Hello David I have just received a state pension estimate from DWP .it says I have 16 qualifying years and my current pension estimate is 63.63 a week , because I was contracted out I have a COPE estimate of 41.67 a week. I have had a pension estimate from my contracted out pension of 74.62 a week if I were retiring now.My pension scheme has said that at normal retiring age my cope will be 105.045 a week. I have already made 10 more years of voluntary contributions which have not been included in this estimate. Does this mean if I receive more from cope than the government will reduce my state pension portion or will I still receive 63.63 a week plus my 105.045 .Thanks Rashpal.

    • David Morris says:

      Hello Rashpal, I will have to get back to you on that.

    • David Morris says:

      Hi Rashpal, Your state pension of £63.63 (increasing to £103.39 with 10 extra payments) is unaffected by the £105.045 paid by your company plan. Any extra payments made for years post 6/4/2016 will increase your state pension by £155.65/35 = £4.45 per week.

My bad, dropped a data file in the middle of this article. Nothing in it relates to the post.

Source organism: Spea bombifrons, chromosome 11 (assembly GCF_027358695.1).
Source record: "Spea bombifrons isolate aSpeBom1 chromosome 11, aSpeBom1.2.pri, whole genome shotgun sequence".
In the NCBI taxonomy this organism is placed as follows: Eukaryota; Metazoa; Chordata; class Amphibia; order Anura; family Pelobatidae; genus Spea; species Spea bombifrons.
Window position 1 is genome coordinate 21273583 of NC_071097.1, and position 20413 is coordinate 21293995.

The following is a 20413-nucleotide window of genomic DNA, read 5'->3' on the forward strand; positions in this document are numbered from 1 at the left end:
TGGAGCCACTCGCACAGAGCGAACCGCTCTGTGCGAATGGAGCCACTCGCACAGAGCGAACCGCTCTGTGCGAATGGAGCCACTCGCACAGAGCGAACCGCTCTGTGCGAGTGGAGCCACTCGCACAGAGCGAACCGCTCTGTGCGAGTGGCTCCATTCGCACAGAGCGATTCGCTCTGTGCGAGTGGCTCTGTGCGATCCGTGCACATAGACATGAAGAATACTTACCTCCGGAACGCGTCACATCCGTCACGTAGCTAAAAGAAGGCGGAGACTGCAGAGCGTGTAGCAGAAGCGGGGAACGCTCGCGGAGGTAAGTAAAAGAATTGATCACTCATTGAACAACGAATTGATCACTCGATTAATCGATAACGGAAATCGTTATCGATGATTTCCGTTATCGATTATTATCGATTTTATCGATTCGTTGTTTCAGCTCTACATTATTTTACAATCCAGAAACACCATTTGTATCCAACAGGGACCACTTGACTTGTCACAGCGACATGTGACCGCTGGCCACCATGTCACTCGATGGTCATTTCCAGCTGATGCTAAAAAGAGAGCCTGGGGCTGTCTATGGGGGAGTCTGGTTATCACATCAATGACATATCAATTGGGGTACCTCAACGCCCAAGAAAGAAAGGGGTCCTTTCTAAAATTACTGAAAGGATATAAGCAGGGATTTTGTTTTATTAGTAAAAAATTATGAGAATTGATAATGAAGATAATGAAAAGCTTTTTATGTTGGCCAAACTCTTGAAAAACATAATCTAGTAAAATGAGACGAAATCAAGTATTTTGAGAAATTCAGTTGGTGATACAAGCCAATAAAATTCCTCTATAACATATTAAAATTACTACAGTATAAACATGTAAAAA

24. Rashpal singh says:

    Hi, David if I apply for my pension from Canada can I have it paid into a bank account of my choice in the uk or any other country where I will be staying during my retirement. Many thanks .Rashpal.

  25. T.P.Samuel (Mr) says:

    Hi David,

    I have 17 years of NI contributions and I can expect some state pension in March 2021.
    I also understand that Ii can contribute further NI’s under class 3 to enhance my pension.

    With the above in mind, I read a recent article from the GOV.UK. website that. I have an optiom to delay ( defer) my pension by every 9 weeks or so to get a extra 1% ( sub. to a max of 5.8% per year). There is also a “triple lock of 2.5%” every year before you start receiving the actual pension
    Under the current circumstance of frozen pensions for us, it is wiser to defer the pension or continue the Class 3 NI if one can afford it.?

    Appreciate your feedback.

    Thank you

    TPSamuel
    Malaysia

    • David Morris says:

      Hello TP, I believe that under the new legislation, you will not receive any triple lock increases for that period. You will still get the deferment increase. That makes it less attractive

  26. Rashpal singh says:

    Hi David how can I check if a recent payment of voluntary nics has been received and applied to my ni record thanks. Rashpal

    • David Morris says:

      Hi Rashpal, you would have to check with the Dept of Works and pensions, by mail or telephone. They do take a while to process payments, but you can always call to confirm

  27. Nicola Gilman says:

    Hi David,